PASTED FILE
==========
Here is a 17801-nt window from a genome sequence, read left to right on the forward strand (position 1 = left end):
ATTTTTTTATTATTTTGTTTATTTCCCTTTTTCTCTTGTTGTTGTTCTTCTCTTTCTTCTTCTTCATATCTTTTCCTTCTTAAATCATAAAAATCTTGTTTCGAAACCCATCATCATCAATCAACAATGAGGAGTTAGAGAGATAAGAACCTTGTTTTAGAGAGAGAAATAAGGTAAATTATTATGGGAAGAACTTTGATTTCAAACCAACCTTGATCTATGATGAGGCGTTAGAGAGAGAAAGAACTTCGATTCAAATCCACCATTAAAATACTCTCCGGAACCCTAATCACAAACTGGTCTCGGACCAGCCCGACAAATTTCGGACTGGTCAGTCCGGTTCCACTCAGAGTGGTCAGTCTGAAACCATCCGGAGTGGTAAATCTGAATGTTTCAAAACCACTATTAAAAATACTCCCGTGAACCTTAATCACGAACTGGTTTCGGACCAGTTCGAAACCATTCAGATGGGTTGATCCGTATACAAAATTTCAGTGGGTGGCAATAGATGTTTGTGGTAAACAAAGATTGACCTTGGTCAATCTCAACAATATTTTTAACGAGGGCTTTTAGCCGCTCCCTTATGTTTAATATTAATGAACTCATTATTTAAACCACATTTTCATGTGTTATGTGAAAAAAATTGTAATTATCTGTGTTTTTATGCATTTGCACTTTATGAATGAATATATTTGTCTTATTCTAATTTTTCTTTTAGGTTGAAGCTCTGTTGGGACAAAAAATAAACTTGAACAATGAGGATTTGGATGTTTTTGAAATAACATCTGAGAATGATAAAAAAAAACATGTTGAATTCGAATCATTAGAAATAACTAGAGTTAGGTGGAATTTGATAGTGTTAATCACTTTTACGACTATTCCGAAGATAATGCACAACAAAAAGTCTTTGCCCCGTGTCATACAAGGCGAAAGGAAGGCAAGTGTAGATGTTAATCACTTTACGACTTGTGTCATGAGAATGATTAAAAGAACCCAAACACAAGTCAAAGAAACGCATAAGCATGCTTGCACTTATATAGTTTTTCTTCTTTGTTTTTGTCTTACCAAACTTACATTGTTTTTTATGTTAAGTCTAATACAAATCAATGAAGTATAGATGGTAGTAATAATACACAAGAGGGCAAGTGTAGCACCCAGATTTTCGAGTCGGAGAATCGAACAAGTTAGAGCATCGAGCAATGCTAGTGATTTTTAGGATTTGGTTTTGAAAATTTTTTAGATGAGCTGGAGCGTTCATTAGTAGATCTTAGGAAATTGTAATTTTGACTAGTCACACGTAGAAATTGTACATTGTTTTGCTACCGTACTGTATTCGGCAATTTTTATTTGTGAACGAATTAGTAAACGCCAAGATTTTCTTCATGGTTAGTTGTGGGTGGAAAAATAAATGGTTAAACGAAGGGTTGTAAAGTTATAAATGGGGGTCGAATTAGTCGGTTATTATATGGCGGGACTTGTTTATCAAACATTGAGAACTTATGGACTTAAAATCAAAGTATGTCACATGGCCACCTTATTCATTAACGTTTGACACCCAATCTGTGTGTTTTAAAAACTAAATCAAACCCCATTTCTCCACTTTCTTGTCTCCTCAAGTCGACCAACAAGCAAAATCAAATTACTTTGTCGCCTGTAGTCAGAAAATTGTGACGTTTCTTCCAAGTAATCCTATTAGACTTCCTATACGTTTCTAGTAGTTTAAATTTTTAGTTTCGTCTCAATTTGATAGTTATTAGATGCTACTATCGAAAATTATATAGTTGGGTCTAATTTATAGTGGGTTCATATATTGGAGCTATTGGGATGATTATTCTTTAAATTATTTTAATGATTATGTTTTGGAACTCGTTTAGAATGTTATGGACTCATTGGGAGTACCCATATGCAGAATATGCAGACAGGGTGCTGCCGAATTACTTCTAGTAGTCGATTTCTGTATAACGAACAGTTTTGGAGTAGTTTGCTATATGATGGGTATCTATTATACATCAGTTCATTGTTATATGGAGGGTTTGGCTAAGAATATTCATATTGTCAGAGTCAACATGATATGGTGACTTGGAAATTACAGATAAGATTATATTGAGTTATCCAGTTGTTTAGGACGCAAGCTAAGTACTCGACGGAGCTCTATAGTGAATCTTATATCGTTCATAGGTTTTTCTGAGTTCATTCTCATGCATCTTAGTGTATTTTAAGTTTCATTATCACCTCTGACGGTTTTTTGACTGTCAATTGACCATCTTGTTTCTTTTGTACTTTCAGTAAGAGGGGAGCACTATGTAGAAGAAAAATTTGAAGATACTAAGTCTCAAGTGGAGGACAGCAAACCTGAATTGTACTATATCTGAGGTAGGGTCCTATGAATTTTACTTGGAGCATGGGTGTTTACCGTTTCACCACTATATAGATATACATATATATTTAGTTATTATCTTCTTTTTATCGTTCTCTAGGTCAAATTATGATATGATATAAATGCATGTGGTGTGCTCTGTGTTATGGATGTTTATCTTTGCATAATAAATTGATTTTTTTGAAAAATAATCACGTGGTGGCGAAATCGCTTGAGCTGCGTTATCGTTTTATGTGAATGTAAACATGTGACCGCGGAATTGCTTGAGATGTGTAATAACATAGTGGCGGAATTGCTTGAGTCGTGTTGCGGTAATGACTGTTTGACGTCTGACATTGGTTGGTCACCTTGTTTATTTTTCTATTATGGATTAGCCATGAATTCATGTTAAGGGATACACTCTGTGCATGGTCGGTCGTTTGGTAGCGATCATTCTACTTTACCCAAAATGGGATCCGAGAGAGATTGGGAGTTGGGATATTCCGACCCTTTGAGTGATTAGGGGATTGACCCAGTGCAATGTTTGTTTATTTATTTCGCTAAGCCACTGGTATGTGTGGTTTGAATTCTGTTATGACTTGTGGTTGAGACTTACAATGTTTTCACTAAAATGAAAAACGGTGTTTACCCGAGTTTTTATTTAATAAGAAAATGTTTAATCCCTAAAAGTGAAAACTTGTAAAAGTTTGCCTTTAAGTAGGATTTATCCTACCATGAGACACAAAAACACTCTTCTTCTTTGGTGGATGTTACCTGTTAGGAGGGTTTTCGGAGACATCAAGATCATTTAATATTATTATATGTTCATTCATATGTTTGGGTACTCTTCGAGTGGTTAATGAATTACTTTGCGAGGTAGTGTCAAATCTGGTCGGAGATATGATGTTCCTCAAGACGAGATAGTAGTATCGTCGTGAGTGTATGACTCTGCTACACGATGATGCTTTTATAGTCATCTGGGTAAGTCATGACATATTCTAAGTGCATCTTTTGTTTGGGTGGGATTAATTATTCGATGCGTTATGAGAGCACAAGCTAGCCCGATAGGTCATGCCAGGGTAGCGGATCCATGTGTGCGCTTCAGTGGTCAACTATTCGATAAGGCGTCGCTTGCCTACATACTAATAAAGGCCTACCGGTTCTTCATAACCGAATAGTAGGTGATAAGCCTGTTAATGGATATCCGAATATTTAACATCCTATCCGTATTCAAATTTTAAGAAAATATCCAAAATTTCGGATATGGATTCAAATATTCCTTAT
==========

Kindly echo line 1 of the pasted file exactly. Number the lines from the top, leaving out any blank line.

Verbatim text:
Here is a 17801-nt window from a genome sequence, read left to right on the forward strand (position 1 = left end):